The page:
In the letter, scientists from the health department say they felt compelled to contact Meier to express “our concern and disagreement” over how the rule was drafted.

“As epidemiologists, we regularly review the scientific literature objectively to inform our programs and policies,” they wrote to Meier. “In an effort to maintain the integrity of public health data, we must bring to your attention two claims of the Rules as they are misleading and false. “

First, the rule stated that “the scientific literature is inconclusive on the extent of the impact of masking on reducing the spread of viral infections.” An MTFP screening of sources cited by the rule noted that they include a preprint study that has yet to go through peer review and an opinion piece from a New York magazine.

Epidemiologists say the rule’s analysis “ignores numerous peer-reviewed studies that have examined the effect of mask warrants on COVID-19 infections.”

The rule also states that “there is a body of literature, scientific as well as surveys / anecdotal, on the negative health consequences that some people, especially some children, experience as a result of prolonged mask wear” . This claim came from a scientific article that examined evidence from 44 studies.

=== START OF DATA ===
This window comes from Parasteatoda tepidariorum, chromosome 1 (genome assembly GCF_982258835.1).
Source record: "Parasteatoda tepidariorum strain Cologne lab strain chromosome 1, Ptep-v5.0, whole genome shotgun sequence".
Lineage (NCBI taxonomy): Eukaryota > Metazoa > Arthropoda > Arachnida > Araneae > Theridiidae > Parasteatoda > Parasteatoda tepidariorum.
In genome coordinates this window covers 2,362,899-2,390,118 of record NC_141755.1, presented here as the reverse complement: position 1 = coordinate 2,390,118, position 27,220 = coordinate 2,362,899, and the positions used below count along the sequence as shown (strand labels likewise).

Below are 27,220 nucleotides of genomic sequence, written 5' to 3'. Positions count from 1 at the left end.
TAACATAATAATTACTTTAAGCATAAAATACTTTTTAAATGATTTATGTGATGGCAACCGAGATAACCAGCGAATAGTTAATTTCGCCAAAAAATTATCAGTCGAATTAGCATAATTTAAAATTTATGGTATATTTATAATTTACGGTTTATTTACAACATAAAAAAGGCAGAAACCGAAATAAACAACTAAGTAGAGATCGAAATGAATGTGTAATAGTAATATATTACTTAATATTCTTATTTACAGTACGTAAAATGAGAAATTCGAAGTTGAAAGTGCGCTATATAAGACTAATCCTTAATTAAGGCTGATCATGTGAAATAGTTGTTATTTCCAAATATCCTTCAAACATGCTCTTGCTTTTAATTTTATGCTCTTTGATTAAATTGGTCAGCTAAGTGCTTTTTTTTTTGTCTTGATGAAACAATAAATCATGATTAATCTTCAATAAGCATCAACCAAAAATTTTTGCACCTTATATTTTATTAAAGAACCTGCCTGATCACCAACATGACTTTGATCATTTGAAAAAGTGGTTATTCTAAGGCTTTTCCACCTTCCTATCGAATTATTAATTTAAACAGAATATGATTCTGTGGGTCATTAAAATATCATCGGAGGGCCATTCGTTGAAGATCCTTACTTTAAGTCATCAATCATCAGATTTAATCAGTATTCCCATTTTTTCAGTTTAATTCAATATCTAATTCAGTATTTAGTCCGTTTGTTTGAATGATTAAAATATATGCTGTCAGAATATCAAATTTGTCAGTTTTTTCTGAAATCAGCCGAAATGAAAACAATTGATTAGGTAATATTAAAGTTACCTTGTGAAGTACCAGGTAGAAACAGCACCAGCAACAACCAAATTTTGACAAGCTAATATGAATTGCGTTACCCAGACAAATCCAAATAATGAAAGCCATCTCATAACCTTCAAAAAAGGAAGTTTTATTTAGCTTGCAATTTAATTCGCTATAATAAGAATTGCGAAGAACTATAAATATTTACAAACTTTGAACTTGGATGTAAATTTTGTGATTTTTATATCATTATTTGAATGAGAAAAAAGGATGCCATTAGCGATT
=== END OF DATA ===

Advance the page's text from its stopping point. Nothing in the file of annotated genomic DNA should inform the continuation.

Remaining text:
Staff scientists write that only four of these 44 studies were specific to children, and that of those four, three did not directly measure health consequences, as opposed to factors such as children’s self-reported comfort after six. minutes of masked exercise. The fourth study, they say, concluded that the children’s physiological parameters were “well within the acceptable range” after the children wore masks for five minutes.

“As DPHHS employees, it is demoralizing that the ministry is issuing a public health emergency rule that is not grounded in public health science,” the epidemiologists wrote.

Ebelt, the spokesperson for the health ministry, said on Tuesday that Meier had contacted the agency’s epidemiologists “with an invitation to sit in person to further discuss the emergency rule, answer questions and address concerns “.